I am tired of writing.

TL DW.

Sorry.

But in essence

If you are a group 2 girl looking to become a big shot. Find your own way. A guide can only help you 20%. And if you finish with IJ, you will get sidetracked and he will eventually block you.

I wish you every success for CAT 19. Be smart. Do your research well.

Why you should quit your job:

A few years ago I was in a similar situation. I followed the advice of many. "Everyone" said not to quit, including my mom. They said that quitting smoking does not guarantee you a good CAT score. Yes, they were rational. They were right. You might have a bad day or a bad 15 minutes that could ruin your score. Still, I quit my job. There is something more than mere rationality that gets us to where we pretend to be. I wanted to break CAT by hook or by crook. I never had a Plan B. I put my heart and soul into preparation. Every minute during my preparation I was thinking

Keep reading

Why you should quit your job:

A few years ago I was in a similar situation. I followed the advice of many. "Everyone" said not to quit, including my mom. They said that quitting smoking does not guarantee you a good CAT score. Yes, they were rational. They were right. You might have a bad day or a bad 15 minutes that could ruin your score. Still, I quit my job. There is something more than mere rationality that gets us to where we pretend to be. I wanted to break CAT by hook or by crook. I never had a Plan B. I put my heart and soul into preparation. Every minute during my preparation I thought only of CAT and CAT. I joined as a part-time teacher at TIME. During that period, I met many people who quit their jobs to prepare for CAT. Very few have solved it. So the odds are against those who quit their jobs. Again as I said there is something beyond these statistics and rationality. I thought I could do it (like Po in Kung Fu panda). If I look back, it's that decision I made that has taken me a long way to places I hadn't even dreamed of. If your heart says "Yes", do it. Good luck.

Why you shouldn't quit your job:

At the time of interviews, it would be very difficult to convince the interview panel if you quit your job. So many people decipher CAT while working. So that will be the first question from the interviewers. But, if you can do something productive in that period, you can convince them. I quit my job, but I was working as a teacher. I also did some courses and certifications in Macroeconomic Finance. My interview at IIM-A revolved around macroeconomics. So they were convinced that I had used my time productively.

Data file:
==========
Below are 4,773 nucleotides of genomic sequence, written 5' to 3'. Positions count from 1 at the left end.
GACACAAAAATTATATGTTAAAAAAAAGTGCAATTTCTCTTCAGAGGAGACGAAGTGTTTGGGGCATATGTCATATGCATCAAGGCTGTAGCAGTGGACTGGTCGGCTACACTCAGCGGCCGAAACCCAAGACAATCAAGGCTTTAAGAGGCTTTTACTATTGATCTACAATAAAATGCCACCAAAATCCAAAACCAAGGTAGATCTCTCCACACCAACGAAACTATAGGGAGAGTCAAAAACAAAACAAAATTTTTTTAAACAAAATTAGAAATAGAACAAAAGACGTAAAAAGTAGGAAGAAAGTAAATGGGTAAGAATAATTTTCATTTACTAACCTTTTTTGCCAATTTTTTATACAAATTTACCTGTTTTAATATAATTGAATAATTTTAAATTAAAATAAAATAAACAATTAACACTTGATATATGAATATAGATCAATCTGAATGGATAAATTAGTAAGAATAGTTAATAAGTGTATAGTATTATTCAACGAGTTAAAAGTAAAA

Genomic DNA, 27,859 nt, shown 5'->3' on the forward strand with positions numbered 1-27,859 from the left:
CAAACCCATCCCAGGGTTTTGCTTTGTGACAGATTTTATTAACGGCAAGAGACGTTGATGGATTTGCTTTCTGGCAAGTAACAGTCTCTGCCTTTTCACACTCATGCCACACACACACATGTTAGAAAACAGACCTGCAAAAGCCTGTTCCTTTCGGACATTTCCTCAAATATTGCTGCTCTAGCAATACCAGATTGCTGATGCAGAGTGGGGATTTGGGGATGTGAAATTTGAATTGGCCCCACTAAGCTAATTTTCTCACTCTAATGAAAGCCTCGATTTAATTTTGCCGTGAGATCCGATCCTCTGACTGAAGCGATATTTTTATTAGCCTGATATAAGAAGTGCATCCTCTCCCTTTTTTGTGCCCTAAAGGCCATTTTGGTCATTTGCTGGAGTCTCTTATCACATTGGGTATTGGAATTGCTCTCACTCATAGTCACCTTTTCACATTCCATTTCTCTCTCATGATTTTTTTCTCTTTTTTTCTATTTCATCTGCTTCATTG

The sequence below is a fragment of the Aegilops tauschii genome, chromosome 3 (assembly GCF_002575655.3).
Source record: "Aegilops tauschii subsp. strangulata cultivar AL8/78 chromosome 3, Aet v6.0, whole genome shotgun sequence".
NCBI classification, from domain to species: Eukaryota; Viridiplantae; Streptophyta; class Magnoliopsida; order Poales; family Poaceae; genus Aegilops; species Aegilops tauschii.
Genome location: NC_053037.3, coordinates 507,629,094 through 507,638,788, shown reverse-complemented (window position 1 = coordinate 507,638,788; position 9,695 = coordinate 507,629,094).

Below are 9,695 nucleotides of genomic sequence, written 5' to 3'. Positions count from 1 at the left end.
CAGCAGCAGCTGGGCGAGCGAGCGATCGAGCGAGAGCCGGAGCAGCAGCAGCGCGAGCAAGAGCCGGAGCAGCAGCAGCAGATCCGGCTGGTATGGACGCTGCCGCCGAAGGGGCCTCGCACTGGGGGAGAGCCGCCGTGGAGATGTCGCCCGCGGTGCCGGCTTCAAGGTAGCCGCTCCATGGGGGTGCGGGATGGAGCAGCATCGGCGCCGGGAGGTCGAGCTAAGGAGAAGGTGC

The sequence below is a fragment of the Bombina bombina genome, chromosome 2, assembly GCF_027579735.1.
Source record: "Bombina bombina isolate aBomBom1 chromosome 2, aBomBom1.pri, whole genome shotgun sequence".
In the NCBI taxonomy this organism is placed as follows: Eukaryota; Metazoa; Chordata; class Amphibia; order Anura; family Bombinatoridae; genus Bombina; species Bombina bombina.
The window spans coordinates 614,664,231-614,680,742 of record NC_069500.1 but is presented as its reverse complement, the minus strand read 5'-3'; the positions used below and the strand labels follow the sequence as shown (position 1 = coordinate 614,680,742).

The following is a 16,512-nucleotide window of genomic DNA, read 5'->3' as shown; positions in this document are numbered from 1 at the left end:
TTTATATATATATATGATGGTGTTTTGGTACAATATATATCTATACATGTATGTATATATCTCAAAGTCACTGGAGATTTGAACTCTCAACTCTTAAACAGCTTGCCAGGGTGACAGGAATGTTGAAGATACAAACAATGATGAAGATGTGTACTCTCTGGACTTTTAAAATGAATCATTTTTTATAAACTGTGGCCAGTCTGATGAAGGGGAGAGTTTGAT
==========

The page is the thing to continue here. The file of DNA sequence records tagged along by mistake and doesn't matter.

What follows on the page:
Also, you don't need all day to prepare for CAT. It's not about how many hours you prepare, but how well you prepare given a time limit. So if you can allocate 2 hours / day in your schedule that would be more than enough.

How to juggle work and prep: Start your day with CAT prep. Doing it in the middle or at the end of the day would be difficult. If you ride the office bus, you can do some verbal preparation on the bus. Take some RC on the go. Spend more time on topics like geometry, algebra, and arithmetic. Choose the questions of the day (10-15 questions) before trying to solve them. Those questions should come from disparate sources (previous CAT articles, TIME material, IMS, etc.). The questions should also be medium / difficult to solve. You can't afford to think of questions you can solve given your schedule. Take a year off one month before CAT if possible.

MY TWO CENTS:

I went through a lot of emotions (anxiety, stress, fear of failure, all fun) during the period I left. A poor score on AIMCAT was enough to make me doubt myself. But the focus and determination were there. I never allowed one bad score to be followed by another. If you're really confident that quitting will create an ideal environment for prep, GO FORWARD.

The answer is a BIG NOOOOOO !!!

In fact, I feel like the best time to prepare for CAT is while working, that's for the following reasons

Work experience - Having work experience will add weight to your profile. All IIMs give weight to work experience and the weight varies from IIM to IIM

2. One Year Gap - If you have completed your Bachelor's degree and took a year off for CAT preparation or if you have worked for a few years and left your job to prepare for CAT, a one year gap will be created in your profile, Although it will not be an obstacle when entering an IIM, but it can become an obstacle during placements, since

Keep reading

The answer is a BIG NOOOOOO !!!

In fact, I feel like the best time to prepare for CAT is while working, that's for the following reasons

Work experience - Having work experience will add weight to your profile. All IIMs give weight to work experience and the weight varies from IIM to IIM

2. One Year Gap - If you have completed your Bachelor's degree and took a year off for CAT preparation or if you have worked for a few years and left your job to prepare for CAT, a one year gap will be created in your profile, Although it will not be an obstacle when entering an IIM, but it can become an obstacle during placements, as some of the companies may have criteria of no gap of one year in their entire career.

Now getting to the hard part, how do you prepare for CAT even while working?

First of all, deciding whether to opt for coaching or not?

a) I would suggest that if you have already taken coaching once, either during your undergraduate degree or while working, no coaching will be necessary.

b) If you have not coached before, you have to decide if you opt for coaching or not, because nobody knows you better than you. If you think you can crack CAT, all that is required is some practice, then you'd better prepare yourself. Or if you feel like I need special guidance to solve the questions more effectively, then go for coaching and weekend coaching is best for you.

Once you've chosen any of the options above, let's talk about preparation now.

Ideally, 1 to 2 hours on weekdays and 4 to 5 hours on weekends will suffice, I would say more than enough. I would like to mention one very important thing here and that is MOCKS.